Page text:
This webcast, from GE Life Sciences, seeks to provide an understanding Design of Experiments (DoE) using an example of protein purification. It begins with a good overview of the reason why multi-factorial experiments must be used while changing multiple factors at the same time in order to see interactions between factors. These interactions are completely missed by one-factor-at-a-time experiments.
While it is a good introduction it might be a bit confusing if you are not familiar with multi-factorial designed experiments. You may want to read some of the links below or take advantage of the ability to pause the video to think about what he says or to replay portions you don’t pick up immediately.
I have discussed the value of design of experiments in multiple posts on this blog in the past, including: Introductory Videos on Using Design of Experiments to Improve Results by Stu Hunter, Design of Experiments: The Process of Discovery is Iterative and Factorial Designed Experiment Aim.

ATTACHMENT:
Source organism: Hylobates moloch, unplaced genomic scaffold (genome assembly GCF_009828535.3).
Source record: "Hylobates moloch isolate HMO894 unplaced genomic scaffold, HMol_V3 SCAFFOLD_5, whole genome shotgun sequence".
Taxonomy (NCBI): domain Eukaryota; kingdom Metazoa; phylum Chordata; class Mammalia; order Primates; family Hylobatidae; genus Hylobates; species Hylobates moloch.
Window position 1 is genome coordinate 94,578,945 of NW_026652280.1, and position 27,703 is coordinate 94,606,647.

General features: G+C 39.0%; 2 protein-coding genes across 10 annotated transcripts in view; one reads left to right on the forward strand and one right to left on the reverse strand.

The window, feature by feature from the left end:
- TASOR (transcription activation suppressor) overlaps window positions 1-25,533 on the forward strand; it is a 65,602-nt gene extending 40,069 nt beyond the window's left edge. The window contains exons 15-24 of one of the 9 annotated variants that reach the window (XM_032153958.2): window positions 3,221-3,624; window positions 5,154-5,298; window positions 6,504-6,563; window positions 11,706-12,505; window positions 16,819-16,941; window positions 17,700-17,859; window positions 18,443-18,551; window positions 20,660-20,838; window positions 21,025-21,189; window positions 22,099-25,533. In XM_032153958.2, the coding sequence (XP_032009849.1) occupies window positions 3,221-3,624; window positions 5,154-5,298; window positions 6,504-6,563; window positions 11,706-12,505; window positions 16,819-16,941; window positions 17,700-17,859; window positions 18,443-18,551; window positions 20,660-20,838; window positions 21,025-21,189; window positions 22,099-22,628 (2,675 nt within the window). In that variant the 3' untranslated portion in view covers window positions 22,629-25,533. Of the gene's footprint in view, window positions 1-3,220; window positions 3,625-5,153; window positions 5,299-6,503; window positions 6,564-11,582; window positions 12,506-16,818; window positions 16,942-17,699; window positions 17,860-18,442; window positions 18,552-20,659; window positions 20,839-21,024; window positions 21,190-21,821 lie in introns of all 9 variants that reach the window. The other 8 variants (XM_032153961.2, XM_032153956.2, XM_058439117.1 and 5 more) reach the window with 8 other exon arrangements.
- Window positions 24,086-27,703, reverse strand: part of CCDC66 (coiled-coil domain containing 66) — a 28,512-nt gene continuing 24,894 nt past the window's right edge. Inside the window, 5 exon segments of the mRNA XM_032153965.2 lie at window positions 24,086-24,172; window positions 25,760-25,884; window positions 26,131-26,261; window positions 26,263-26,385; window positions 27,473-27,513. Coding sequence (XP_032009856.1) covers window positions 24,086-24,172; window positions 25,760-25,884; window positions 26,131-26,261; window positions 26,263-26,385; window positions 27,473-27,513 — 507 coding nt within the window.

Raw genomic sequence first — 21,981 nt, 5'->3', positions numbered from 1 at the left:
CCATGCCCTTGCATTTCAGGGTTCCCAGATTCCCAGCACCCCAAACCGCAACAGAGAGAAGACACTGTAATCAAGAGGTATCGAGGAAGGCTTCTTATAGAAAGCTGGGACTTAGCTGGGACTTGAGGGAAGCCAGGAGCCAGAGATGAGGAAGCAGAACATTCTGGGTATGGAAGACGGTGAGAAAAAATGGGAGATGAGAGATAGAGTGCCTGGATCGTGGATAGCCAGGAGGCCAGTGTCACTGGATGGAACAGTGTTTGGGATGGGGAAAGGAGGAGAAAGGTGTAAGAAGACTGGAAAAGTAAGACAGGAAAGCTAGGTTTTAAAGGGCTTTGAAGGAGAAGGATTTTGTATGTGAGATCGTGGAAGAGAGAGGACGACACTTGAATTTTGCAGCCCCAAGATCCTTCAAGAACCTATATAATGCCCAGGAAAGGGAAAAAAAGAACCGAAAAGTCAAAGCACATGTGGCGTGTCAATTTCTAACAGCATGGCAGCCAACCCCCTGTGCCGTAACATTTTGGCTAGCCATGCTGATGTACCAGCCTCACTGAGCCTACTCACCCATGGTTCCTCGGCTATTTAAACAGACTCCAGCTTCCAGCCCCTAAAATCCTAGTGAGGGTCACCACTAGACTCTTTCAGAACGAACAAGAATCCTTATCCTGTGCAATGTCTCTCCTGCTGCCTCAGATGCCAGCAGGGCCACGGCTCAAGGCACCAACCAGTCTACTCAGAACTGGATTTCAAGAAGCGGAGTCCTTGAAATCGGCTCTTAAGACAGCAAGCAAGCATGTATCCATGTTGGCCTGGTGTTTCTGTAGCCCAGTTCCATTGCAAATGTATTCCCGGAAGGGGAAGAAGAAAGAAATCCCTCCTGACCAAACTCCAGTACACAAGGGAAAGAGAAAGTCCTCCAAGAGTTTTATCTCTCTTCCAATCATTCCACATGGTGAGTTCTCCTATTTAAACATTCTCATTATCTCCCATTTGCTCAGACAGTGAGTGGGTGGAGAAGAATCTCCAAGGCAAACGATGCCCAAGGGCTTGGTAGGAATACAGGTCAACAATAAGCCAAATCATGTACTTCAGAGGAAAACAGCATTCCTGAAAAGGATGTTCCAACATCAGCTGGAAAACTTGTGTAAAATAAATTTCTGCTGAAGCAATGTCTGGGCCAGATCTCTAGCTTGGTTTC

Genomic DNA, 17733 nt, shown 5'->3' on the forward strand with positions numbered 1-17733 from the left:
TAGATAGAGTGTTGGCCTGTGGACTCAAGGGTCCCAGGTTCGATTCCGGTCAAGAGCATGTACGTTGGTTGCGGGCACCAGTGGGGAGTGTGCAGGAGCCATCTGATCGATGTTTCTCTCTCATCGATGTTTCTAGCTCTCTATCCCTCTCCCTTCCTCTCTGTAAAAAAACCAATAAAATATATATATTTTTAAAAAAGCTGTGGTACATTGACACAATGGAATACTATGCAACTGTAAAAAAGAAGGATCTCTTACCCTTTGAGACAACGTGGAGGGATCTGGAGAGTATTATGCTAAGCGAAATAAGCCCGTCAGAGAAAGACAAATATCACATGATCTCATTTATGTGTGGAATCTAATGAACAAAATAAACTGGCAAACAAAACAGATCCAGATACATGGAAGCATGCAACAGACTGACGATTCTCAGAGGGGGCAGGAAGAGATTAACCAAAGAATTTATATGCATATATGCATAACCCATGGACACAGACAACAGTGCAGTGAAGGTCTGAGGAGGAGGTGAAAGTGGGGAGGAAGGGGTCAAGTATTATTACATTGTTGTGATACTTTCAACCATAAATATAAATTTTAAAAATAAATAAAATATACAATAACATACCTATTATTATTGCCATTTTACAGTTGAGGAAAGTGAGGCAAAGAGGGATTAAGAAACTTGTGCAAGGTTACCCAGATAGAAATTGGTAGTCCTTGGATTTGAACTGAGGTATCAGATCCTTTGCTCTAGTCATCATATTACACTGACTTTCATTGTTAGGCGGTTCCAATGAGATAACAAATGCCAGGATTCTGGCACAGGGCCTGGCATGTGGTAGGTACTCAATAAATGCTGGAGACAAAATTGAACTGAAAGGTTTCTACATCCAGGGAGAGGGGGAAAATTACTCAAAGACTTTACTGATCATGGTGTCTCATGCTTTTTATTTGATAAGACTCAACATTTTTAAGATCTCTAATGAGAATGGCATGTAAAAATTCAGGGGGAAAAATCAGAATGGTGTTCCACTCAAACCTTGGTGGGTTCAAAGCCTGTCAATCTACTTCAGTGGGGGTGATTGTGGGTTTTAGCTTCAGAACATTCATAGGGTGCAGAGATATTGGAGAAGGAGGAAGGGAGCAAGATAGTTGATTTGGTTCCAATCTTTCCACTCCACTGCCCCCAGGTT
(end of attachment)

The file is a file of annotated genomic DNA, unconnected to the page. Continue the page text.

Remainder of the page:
He also provides a good overview of 3 basic aims of multivariate experiment (DoE):
- screening (to determine which factors have the largest impact on the results that are most important)
- optimization (optimize the results)
- robustness testing (determine if there are risks in variations to factors)
Normally an experiment will focus on one of these aims. So you don’t know the most important factors you may choose to do a screening experiment to figure out which factors you want to study in detail in an optimization experiment.
It could be an optimized set of values for factors provides very good results but is not robust. If you don’t have easy way to make sure the factors do not vary it may be worthwhile to choose another option that provides nearly as good results but is much more robust (good results even with more variation within the values of the factors).